Looks like I hit a button RBM. But I stand by what I said. Those comments were even made in the same week and they were over things like cooking and cleaning and general functionality stuff--not precise engineering. I always tended to evaluate the most efficient way to get something done well and often it flew in the face of what some considered the right way to do something general. One such person was a woman I boarded with while going to college. I was a working college student with a full load so I found ways to use my time very efficiently and wisely and I was very contentious about all I did. Yet she accused me of having lots of book smarts but no common sense, of being lazy cause I took the downtime I needed too. I was anything but--however neither of us knew about what HSP was as the term hadn't been coined nor what it was written about yet under any term. My mother and another woman about that same time admired me for having the most common sense of anyone they knew.

Denying expertise on something requiring it such as a process to build something to do something your own way is hardly "common sense" but some need to learn that way.

I fully agree, common sense is a misnomer, I thought I made that clear in my last post.

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default Re: An Exploration of Common Sense

Post by RBM on Thu Jul 25, 2013 5:02 pm

Not a mere 'button', but something I have put a lot of conscious thought into from work all the way up the levels to how one lives life on into metaphysics that begets life.

But, to hone it down to 'cooking and cleaning and general functionality stuff', this generally falls into the area of different people with different tastes which I can see lots and lots more grey, than black or white.

Older people are the obvious group, to get ossified. As such differences for them - no matter how minute - are amplified.

The less obvious group is my work environment, where certain personality types that are more conducive to ossification tend to get attracted, or even forced into, job wise. (I'm thinking of Meyers-Brigg in the work place, here)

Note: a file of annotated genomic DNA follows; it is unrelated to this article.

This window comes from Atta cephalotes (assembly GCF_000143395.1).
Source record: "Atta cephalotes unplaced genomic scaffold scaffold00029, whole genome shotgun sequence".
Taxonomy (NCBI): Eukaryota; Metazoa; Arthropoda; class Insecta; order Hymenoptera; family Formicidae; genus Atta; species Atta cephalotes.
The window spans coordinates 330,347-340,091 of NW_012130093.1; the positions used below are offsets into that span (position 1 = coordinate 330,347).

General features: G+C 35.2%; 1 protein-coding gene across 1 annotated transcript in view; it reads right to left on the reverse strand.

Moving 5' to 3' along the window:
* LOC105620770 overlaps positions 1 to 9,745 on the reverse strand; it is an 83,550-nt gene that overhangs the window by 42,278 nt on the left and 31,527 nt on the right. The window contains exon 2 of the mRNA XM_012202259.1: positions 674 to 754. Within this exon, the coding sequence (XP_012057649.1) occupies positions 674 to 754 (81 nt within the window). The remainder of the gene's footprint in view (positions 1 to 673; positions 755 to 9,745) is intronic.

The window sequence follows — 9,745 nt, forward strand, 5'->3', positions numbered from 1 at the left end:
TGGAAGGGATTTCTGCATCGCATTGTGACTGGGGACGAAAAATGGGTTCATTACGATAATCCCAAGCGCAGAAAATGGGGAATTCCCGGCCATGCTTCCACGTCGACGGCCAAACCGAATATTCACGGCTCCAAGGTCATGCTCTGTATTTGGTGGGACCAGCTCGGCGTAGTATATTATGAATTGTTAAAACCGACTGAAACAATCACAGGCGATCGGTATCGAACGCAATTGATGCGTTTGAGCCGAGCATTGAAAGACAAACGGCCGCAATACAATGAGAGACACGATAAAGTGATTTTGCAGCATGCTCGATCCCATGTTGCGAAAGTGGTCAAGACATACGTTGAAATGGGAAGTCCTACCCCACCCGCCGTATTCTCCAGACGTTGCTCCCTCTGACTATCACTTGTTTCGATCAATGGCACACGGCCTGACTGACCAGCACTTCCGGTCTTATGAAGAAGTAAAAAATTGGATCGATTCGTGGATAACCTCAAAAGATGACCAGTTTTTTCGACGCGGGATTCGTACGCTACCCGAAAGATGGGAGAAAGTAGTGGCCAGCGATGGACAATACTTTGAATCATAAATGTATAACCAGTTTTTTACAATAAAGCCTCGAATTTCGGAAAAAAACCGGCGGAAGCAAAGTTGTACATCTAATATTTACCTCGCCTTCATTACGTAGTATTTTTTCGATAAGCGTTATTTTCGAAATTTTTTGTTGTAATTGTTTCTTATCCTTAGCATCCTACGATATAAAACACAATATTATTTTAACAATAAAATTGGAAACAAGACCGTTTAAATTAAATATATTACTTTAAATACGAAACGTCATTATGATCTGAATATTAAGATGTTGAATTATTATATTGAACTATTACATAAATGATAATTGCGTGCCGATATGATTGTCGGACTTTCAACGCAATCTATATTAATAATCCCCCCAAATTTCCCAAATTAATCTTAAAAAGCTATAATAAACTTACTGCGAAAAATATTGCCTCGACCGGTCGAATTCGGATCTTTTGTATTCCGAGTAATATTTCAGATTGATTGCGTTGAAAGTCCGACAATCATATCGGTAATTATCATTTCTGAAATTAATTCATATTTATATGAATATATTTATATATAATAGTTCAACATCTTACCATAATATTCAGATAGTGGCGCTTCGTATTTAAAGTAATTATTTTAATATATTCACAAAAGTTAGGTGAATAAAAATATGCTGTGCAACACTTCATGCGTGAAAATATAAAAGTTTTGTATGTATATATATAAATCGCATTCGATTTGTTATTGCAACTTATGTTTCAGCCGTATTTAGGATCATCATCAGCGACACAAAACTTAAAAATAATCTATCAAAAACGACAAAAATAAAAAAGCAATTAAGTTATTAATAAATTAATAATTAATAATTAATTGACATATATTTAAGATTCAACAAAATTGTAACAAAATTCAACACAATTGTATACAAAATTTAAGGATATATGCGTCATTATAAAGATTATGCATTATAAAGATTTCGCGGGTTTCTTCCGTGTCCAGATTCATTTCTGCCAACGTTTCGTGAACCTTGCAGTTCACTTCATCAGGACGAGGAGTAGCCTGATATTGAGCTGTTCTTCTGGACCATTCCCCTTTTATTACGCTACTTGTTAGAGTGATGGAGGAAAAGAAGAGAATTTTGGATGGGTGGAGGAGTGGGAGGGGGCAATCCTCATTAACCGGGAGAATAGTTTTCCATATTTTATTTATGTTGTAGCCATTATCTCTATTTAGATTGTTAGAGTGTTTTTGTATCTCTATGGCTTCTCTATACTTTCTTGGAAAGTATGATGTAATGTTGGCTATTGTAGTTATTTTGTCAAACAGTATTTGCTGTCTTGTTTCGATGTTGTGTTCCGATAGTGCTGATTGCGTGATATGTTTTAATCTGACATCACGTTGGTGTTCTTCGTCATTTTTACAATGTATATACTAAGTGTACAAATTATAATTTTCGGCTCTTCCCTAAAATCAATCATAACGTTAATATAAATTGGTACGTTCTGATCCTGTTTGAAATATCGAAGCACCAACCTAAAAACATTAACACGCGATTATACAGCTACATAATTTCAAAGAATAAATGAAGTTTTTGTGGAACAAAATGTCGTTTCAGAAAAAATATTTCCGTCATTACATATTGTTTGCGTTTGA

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default Re: An Exploration of Common Sense

Post by melodiccolor on Thu Jul 25, 2013 7:42 pm

RBM wrote:Not a mere 'button', but something I have put a lot of conscious thought into from work all the way up the levels to how one lives life on into metaphysics that begets life.

But, to hone it down to 'cooking and cleaning and general functionality stuff', this generally falls into the area of different people with different tastes which I can see lots and lots more grey, than black or white.

Older people are the obvious group, to get ossified. As such differences for them - no matter how minute - are amplified.

The less obvious group is my work environment, where certain personality types that are more conducive to ossification tend to get attracted, or even forced into, job wise. (I'm thinking of Meyers-Brigg in the work place, here)

Surprisingly, I've noted ossification has more to do with personality type, issues being dealt with (or not) that control and cultural background than with age.  I have seen it in all age groups and also the lack.  Those who are ossified, I agree, any differences get amplified and rejected summarily.

The only thing I see with age is more time for routine to be firmly established due to a longer lifetime of experience.  Those who are not ossified are able with changing circumstances to change easily no matter how long they've had routines.

Two cases in point; I sure don't seem ossified, do you? We both are older.

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default Re: An Exploration of Common Sense

Post by RBM on Sat Jul 27, 2013 4:01 pm

MC wrote:Two cases in point; I sure don't seem ossified, do you? We both are older

This 'exception' if you will, is due to Big Picture dynamics, per Tom Campbell's explanation, I would say.

Firstly recognize the mechanism of evolution.

Then note the mechanics of Reincarnation. The details, it is said, allows one to remember Big Picture lessons at each biologic death over to the next life, but forget Little Picture lessons, at the same time. The latter would be about EGO concerns for example. Or how many toys you accumulated before your biologic death.

Some examples about Big Picture lessons would be anything known generally as Psi.

Sometimes the Larger Consciousness System sees a benefit to it's evolution, so a youngster remembers a previous life; and then parents treat it as credible and research available public data to confirm the youngsters memories.



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default Re: An Exploration of Common Sense

Post by Zen on Tue Dec 03, 2013 11:32 pm

I think common sense is like weird combination of courtesy and a solution that comes from detatching from a situation and not trying to control it so you can make efficient decisions.